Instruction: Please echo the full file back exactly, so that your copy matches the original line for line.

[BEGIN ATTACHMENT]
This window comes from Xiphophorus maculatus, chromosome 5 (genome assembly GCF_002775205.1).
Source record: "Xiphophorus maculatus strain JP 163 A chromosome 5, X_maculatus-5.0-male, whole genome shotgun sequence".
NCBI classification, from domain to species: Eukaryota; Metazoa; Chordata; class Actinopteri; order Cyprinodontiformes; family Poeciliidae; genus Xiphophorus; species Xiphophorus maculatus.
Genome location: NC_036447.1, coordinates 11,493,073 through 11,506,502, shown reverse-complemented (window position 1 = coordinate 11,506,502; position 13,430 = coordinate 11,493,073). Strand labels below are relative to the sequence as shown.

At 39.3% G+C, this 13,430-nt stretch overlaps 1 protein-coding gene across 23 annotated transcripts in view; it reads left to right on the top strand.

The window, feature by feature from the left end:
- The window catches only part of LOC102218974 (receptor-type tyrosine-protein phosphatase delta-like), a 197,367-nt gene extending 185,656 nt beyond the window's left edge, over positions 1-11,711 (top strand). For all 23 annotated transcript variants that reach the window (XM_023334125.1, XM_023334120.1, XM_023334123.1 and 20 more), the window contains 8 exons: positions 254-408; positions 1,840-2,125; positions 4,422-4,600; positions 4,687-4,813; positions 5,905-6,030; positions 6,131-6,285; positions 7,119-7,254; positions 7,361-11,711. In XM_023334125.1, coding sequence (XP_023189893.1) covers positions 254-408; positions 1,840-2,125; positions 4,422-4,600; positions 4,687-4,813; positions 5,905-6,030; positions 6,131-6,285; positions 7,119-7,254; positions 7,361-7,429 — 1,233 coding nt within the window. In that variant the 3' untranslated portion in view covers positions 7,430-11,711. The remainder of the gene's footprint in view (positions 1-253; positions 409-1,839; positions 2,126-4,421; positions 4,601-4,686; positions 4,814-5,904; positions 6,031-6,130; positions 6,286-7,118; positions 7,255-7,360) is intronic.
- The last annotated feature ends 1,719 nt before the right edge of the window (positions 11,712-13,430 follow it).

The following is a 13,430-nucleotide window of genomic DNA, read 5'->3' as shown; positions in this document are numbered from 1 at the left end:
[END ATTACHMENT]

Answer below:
This window comes from Xiphophorus maculatus, chromosome 5 (genome assembly GCF_002775205.1).
Source record: "Xiphophorus maculatus strain JP 163 A chromosome 5, X_maculatus-5.0-male, whole genome shotgun sequence".
NCBI classification, from domain to species: Eukaryota; Metazoa; Chordata; class Actinopteri; order Cyprinodontiformes; family Poeciliidae; genus Xiphophorus; species Xiphophorus maculatus.
Genome location: NC_036447.1, coordinates 11,493,073 through 11,506,502, shown reverse-complemented (window position 1 = coordinate 11,506,502; position 13,430 = coordinate 11,493,073). Strand labels below are relative to the sequence as shown.

At 39.3% G+C, this 13,430-nt stretch overlaps 1 protein-coding gene across 23 annotated transcripts in view; it reads left to right on the top strand.

The window, feature by feature from the left end:
- The window catches only part of LOC102218974 (receptor-type tyrosine-protein phosphatase delta-like), a 197,367-nt gene extending 185,656 nt beyond the window's left edge, over positions 1-11,711 (top strand). For all 23 annotated transcript variants that reach the window (XM_023334125.1, XM_023334120.1, XM_023334123.1 and 20 more), the window contains 8 exons: positions 254-408; positions 1,840-2,125; positions 4,422-4,600; positions 4,687-4,813; positions 5,905-6,030; positions 6,131-6,285; positions 7,119-7,254; positions 7,361-11,711. In XM_023334125.1, coding sequence (XP_023189893.1) covers positions 254-408; positions 1,840-2,125; positions 4,422-4,600; positions 4,687-4,813; positions 5,905-6,030; positions 6,131-6,285; positions 7,119-7,254; positions 7,361-7,429 — 1,233 coding nt within the window. In that variant the 3' untranslated portion in view covers positions 7,430-11,711. The remainder of the gene's footprint in view (positions 1-253; positions 409-1,839; positions 2,126-4,421; positions 4,601-4,686; positions 4,814-5,904; positions 6,031-6,130; positions 6,286-7,118; positions 7,255-7,360) is intronic.
- The last annotated feature ends 1,719 nt before the right edge of the window (positions 11,712-13,430 follow it).

The following is a 13,430-nucleotide window of genomic DNA, read 5'->3' as shown; positions in this document are numbered from 1 at the left end: